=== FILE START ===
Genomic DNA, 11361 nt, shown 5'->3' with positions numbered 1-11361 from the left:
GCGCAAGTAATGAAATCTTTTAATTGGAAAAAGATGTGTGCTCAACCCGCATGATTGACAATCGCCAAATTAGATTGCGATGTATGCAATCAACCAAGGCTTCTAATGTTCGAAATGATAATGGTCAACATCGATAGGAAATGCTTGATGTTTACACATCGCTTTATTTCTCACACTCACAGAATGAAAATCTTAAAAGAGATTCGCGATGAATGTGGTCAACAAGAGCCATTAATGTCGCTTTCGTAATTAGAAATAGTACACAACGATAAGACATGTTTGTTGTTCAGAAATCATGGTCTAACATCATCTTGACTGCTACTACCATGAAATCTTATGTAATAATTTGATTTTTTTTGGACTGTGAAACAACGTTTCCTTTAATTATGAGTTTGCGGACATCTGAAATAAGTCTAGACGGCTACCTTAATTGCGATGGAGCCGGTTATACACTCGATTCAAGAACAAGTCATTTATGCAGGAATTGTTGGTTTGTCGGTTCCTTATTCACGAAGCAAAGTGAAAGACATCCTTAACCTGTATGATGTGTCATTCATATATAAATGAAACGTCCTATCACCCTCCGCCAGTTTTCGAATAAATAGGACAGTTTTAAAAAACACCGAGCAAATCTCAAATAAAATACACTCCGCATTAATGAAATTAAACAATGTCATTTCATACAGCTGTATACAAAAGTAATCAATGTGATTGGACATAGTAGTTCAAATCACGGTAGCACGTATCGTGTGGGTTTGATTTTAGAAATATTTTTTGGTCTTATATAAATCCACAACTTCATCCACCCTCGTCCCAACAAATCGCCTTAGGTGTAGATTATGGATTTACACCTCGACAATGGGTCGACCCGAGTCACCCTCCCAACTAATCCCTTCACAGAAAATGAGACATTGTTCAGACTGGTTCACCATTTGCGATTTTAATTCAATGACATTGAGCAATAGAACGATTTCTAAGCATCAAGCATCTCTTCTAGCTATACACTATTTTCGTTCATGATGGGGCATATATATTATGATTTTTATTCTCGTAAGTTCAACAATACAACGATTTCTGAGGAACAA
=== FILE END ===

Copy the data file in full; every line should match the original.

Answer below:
Genomic DNA, 11361 nt, shown 5'->3' with positions numbered 1-11361 from the left:
GCGCAAGTAATGAAATCTTTTAATTGGAAAAAGATGTGTGCTCAACCCGCATGATTGACAATCGCCAAATTAGATTGCGATGTATGCAATCAACCAAGGCTTCTAATGTTCGAAATGATAATGGTCAACATCGATAGGAAATGCTTGATGTTTACACATCGCTTTATTTCTCACACTCACAGAATGAAAATCTTAAAAGAGATTCGCGATGAATGTGGTCAACAAGAGCCATTAATGTCGCTTTCGTAATTAGAAATAGTACACAACGATAAGACATGTTTGTTGTTCAGAAATCATGGTCTAACATCATCTTGACTGCTACTACCATGAAATCTTATGTAATAATTTGATTTTTTTTGGACTGTGAAACAACGTTTCCTTTAATTATGAGTTTGCGGACATCTGAAATAAGTCTAGACGGCTACCTTAATTGCGATGGAGCCGGTTATACACTCGATTCAAGAACAAGTCATTTATGCAGGAATTGTTGGTTTGTCGGTTCCTTATTCACGAAGCAAAGTGAAAGACATCCTTAACCTGTATGATGTGTCATTCATATATAAATGAAACGTCCTATCACCCTCCGCCAGTTTTCGAATAAATAGGACAGTTTTAAAAAACACCGAGCAAATCTCAAATAAAATACACTCCGCATTAATGAAATTAAACAATGTCATTTCATACAGCTGTATACAAAAGTAATCAATGTGATTGGACATAGTAGTTCAAATCACGGTAGCACGTATCGTGTGGGTTTGATTTTAGAAATATTTTTTGGTCTTATATAAATCCACAACTTCATCCACCCTCGTCCCAACAAATCGCCTTAGGTGTAGATTATGGATTTACACCTCGACAATGGGTCGACCCGAGTCACCCTCCCAACTAATCCCTTCACAGAAAATGAGACATTGTTCAGACTGGTTCACCATTTGCGATTTTAATTCAATGACATTGAGCAATAGAACGATTTCTAAGCATCAAGCATCTCTTCTAGCTATACACTATTTTCGTTCATGATGGGGCATATATATTATGATTTTTATTCTCGTAAGTTCAACAATACAACGATTTCTGAGGAACAA